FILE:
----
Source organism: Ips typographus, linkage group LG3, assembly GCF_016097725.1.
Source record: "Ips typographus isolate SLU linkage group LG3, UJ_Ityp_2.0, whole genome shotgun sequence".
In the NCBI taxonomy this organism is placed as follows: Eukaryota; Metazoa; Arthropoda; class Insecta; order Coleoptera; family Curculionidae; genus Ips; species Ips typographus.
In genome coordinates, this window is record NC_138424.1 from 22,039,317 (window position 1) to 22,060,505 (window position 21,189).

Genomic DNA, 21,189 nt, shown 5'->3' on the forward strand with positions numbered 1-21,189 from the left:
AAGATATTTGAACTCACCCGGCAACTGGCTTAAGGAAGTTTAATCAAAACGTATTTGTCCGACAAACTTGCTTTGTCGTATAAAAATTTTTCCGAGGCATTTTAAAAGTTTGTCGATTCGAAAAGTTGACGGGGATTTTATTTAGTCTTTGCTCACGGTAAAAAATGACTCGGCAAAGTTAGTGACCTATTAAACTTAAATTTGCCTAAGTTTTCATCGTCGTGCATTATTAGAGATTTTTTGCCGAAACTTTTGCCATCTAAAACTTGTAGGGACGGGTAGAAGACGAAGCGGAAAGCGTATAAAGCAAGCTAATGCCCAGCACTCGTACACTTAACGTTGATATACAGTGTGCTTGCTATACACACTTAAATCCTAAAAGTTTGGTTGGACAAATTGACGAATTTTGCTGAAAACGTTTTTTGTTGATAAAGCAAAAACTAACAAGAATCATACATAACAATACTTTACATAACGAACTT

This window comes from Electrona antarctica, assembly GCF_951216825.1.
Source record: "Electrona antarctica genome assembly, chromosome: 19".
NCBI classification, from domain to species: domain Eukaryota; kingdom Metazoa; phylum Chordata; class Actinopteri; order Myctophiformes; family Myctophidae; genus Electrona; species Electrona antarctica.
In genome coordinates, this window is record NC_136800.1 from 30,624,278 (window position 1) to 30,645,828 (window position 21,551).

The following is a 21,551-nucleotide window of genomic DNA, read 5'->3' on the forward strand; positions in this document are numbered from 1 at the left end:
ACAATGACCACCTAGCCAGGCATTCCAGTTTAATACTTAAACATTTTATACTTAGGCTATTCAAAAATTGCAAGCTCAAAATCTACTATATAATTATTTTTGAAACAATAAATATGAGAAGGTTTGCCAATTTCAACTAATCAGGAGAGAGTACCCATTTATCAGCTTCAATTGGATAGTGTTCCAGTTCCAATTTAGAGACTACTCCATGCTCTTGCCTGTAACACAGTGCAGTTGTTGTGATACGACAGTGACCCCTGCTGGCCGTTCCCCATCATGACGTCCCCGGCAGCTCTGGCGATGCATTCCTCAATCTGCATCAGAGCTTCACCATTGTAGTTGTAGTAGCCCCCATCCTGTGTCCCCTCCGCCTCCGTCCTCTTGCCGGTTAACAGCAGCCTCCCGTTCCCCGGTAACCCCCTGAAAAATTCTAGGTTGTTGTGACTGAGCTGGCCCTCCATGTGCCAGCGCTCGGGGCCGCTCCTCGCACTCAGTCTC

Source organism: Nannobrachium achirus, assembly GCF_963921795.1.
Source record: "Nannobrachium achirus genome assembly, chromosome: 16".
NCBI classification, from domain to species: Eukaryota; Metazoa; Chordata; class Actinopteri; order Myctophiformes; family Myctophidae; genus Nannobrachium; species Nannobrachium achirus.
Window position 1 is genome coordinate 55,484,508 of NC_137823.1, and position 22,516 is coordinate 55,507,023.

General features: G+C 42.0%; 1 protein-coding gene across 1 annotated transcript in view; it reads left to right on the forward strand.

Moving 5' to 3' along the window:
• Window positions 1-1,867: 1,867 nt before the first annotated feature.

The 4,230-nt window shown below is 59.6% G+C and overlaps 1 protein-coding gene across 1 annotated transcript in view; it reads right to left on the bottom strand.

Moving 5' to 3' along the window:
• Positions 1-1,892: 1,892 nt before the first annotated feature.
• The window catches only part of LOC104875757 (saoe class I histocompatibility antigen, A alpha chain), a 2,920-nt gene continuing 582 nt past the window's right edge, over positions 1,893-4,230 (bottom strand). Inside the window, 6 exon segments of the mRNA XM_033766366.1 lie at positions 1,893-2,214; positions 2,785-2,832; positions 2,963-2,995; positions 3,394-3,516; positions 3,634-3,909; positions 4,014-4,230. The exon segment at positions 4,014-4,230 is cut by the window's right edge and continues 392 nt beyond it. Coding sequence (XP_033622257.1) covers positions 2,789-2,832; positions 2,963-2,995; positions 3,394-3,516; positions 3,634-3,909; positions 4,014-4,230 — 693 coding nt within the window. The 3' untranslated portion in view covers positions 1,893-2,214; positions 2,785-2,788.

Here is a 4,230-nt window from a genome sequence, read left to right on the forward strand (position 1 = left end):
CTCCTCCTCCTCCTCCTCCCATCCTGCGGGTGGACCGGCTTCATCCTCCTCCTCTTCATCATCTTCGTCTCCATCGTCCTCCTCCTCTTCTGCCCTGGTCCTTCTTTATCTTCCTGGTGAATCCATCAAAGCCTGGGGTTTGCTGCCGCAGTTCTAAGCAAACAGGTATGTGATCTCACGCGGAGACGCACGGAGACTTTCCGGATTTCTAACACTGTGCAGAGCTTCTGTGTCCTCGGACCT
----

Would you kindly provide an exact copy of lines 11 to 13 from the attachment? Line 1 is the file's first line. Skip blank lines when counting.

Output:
The following is a 21,551-nucleotide window of genomic DNA, read 5'->3' on the forward strand; positions in this document are numbered from 1 at the left end:
ACAATGACCACCTAGCCAGGCATTCCAGTTTAATACTTAAACATTTTATACTTAGGCTATTCAAAAATTGCAAGCTCAAAATCTACTATATAATTATTTTTGAAACAATAAATATGAGAAGGTTTGCCAATTTCAACTAATCAGGAGAGAGTACCCATTTATCAGCTTCAATTGGATAGTGTTCCAGTTCCAATTTAGAGACTACTCCATGCTCTTGCCTGTAACACAGTGCAGTTGTTGTGATACGACAGTGACCCCTGCTGGCCGTTCCCCATCATGACGTCCCCGGCAGCTCTGGCGATGCATTCCTCAATCTGCATCAGAGCTTCACCATTGTAGTTGTAGTAGCCCCCATCCTGTGTCCCCTCCGCCTCCGTCCTCTTGCCGGTTAACAGCAGCCTCCCGTTCCCCGGTAACCCCCTGAAAAATTCTAGGTTGTTGTGACTGAGCTGGCCCTCCATGTGCCAGCGCTCGGGGCCGCTCCTCGCACTCAGTCTC

Source organism: Nannobrachium achirus, assembly GCF_963921795.1.